If you have a dog who’s constantly scratching, licking, biting and chewing at their skin, you’re not alone. In fact, itchiness (called pruritus in veterinary-speak) is an extremely common reason pet parents seek veterinary care for their dogs. For 2015, Nationwide® pet insurance reports that the top two medical conditions affecting dogs in their database of more than 550,000 dogs were skin allergies and ear infections (which can be related to both environmental and food allergies).
Persistent scratching has many causes
Relentless scratching, rubbing, chewing and licking could signal your dog has allergies — or something else. Because there are many possible causes for your dog’s symptoms, it’s important to have them evaluated by your veterinarian. Pruritus can be triggered by:
- Allergies, including environmental and food allergies
- Parasites, such as fleas or mites
- Boredom or anxiety
- Fungal infection, such as yeast or ringworm
- Hormone imbalances, including too little thyroid hormone or too much cortisol
Your veterinarian will want to examine your dog’s skin and perform some diagnostics to find the cause for your pet’s incessant scratching. Once the most likely cause — or causes — are identified, your veterinarian then will be able to determine the best approach to helping your canine companion.
How you can help your best friend
Controlling your dog’s itchiness may require a combination of therapies, depending on what is making them uncomfortable. Steps may include:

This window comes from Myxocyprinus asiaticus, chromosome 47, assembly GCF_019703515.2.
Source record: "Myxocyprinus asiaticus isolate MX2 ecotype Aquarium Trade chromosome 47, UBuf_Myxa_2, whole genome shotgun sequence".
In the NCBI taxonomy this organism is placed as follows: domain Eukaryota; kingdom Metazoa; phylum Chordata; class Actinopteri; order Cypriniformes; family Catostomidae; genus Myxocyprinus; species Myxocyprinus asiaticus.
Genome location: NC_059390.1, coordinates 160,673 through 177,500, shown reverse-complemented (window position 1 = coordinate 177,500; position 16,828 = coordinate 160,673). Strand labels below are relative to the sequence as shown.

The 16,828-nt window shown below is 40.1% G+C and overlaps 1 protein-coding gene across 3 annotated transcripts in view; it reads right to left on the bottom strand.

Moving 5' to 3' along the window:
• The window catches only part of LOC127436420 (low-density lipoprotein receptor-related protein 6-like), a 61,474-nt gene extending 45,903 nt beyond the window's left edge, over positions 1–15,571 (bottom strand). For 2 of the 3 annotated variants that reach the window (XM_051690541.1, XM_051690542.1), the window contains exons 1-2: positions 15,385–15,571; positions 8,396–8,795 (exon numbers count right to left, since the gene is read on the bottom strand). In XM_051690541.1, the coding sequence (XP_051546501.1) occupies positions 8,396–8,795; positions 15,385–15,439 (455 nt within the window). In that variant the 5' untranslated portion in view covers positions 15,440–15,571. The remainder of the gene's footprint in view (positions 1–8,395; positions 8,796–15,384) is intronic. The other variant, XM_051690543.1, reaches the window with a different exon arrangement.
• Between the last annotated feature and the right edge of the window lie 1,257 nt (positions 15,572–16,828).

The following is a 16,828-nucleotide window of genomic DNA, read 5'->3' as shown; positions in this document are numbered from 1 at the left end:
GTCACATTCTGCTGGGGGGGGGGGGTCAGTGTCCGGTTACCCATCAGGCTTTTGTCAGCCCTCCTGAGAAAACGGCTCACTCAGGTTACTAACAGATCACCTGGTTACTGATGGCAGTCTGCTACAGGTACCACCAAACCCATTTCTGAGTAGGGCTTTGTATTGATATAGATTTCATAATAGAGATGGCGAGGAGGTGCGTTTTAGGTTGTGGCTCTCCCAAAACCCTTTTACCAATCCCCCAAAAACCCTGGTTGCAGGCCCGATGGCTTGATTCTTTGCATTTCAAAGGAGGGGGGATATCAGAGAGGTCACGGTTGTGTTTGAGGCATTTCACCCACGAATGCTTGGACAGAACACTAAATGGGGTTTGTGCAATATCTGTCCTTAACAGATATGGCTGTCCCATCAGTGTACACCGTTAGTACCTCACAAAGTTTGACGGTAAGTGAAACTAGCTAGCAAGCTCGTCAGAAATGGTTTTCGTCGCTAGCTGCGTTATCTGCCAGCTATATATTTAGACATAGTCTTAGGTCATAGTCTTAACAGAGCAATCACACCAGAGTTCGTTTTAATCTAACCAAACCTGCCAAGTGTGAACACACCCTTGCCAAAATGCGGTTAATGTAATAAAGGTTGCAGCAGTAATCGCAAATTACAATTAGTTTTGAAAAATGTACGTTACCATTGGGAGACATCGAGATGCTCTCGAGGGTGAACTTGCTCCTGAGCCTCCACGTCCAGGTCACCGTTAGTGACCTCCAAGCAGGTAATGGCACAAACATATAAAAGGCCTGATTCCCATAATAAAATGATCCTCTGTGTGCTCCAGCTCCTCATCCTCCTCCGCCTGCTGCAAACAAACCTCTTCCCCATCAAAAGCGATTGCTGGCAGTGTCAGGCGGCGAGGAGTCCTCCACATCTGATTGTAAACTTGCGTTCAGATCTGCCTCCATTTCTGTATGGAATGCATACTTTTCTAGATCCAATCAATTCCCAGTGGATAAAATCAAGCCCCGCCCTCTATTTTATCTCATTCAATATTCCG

- Eliminating parasites like fleas or mites. If you live in an area where fleas are a common problem, or if your dog is allergic to flea bites, you may need to protect your dog from fleas year-round. Ask your veterinarian to recommend the best products for your canine companion and your area. You may also need to treat your home and yard to control fleas, too.
- Administering medication or using desensitization therapy. If your pet has environmental allergies. “Allergy shots” can be given to help your pet better tolerate exposure to their allergy triggers, but they don’t help all dogs. Medications such as Apoquel® (oclacitinib), Atopica® (cyclosporine) or steroids may be needed to manage severe cases of pruritus, while antihistamines such as Benadryl®, essential fatty acid supplements or medicated shampoos can be used for milder cases.
In addition, your veterinarian may dispense antibiotics or antifungal medications if a secondary bacterial or yeast infection is present. Just be sure to talk with your veterinarian before giving any medications or supplements to your dog.
- Changing foods.If food allergies are causing your dog’s scratching or licking, eliminating potential trigger foods, such as beef, chicken, wheat or soy, can help make a difference. Ask your veterinarian if a special diet, such as Diamond CARE Sensitive Skin Formula for Adult Dogs, is appropriate for your itchy friend.
- Addressing boredom or anxiety. Sometimes, dogs develop compulsive licking and chewing behaviors as a way of dealing with stress, fear or lack of stimulation while home alone. You’ll want to make sure your dog gets plenty of exercise and attention to avoid developing such behavior.
- Bathing your dog with an appropriate shampoo. If your dog seems itchy, bathing with a soothing shampoo can help by removing allergy triggers from their skin. And if your dog has a skin infection as a result of constant scratching or licking, your veterinarian may recommend bathing with a medicated shampoo to help relieve irritation. Talk with your veterinarian about the best shampoo to use, and never use a human product on your dog unless your veterinarian recommends it.
When it comes to managing itchy skin, early intervention is often the key to success. Contact your veterinarian at the first sign of a problem so your best friend can be comfortable.